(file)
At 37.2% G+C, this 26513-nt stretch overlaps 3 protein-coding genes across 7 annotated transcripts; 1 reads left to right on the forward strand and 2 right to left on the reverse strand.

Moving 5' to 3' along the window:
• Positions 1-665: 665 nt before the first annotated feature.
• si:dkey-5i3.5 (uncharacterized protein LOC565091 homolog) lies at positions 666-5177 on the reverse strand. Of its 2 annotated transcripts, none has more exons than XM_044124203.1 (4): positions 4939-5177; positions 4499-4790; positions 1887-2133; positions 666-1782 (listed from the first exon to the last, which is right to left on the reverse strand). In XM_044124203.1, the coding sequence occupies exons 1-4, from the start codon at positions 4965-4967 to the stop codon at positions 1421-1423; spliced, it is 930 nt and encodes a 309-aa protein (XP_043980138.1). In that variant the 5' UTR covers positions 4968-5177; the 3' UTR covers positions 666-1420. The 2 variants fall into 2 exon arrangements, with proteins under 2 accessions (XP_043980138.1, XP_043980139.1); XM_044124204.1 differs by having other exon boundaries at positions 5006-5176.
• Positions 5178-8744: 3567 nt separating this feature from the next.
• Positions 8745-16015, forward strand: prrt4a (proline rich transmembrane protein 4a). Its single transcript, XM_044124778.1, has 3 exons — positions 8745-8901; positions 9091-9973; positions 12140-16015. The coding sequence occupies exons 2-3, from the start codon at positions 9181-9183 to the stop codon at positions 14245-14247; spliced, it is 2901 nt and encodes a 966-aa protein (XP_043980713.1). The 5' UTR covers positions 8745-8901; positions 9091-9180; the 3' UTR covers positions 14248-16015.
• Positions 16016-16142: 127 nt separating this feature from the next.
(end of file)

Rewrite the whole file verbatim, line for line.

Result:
At 37.2% G+C, this 26513-nt stretch overlaps 3 protein-coding genes across 7 annotated transcripts; 1 reads left to right on the forward strand and 2 right to left on the reverse strand.

Moving 5' to 3' along the window:
• Positions 1-665: 665 nt before the first annotated feature.
• si:dkey-5i3.5 (uncharacterized protein LOC565091 homolog) lies at positions 666-5177 on the reverse strand. Of its 2 annotated transcripts, none has more exons than XM_044124203.1 (4): positions 4939-5177; positions 4499-4790; positions 1887-2133; positions 666-1782 (listed from the first exon to the last, which is right to left on the reverse strand). In XM_044124203.1, the coding sequence occupies exons 1-4, from the start codon at positions 4965-4967 to the stop codon at positions 1421-1423; spliced, it is 930 nt and encodes a 309-aa protein (XP_043980138.1). In that variant the 5' UTR covers positions 4968-5177; the 3' UTR covers positions 666-1420. The 2 variants fall into 2 exon arrangements, with proteins under 2 accessions (XP_043980138.1, XP_043980139.1); XM_044124204.1 differs by having other exon boundaries at positions 5006-5176.
• Positions 5178-8744: 3567 nt separating this feature from the next.
• Positions 8745-16015, forward strand: prrt4a (proline rich transmembrane protein 4a). Its single transcript, XM_044124778.1, has 3 exons — positions 8745-8901; positions 9091-9973; positions 12140-16015. The coding sequence occupies exons 2-3, from the start codon at positions 9181-9183 to the stop codon at positions 14245-14247; spliced, it is 2901 nt and encodes a 966-aa protein (XP_043980713.1). The 5' UTR covers positions 8745-8901; positions 9091-9180; the 3' UTR covers positions 14248-16015.
• Positions 16016-16142: 127 nt separating this feature from the next.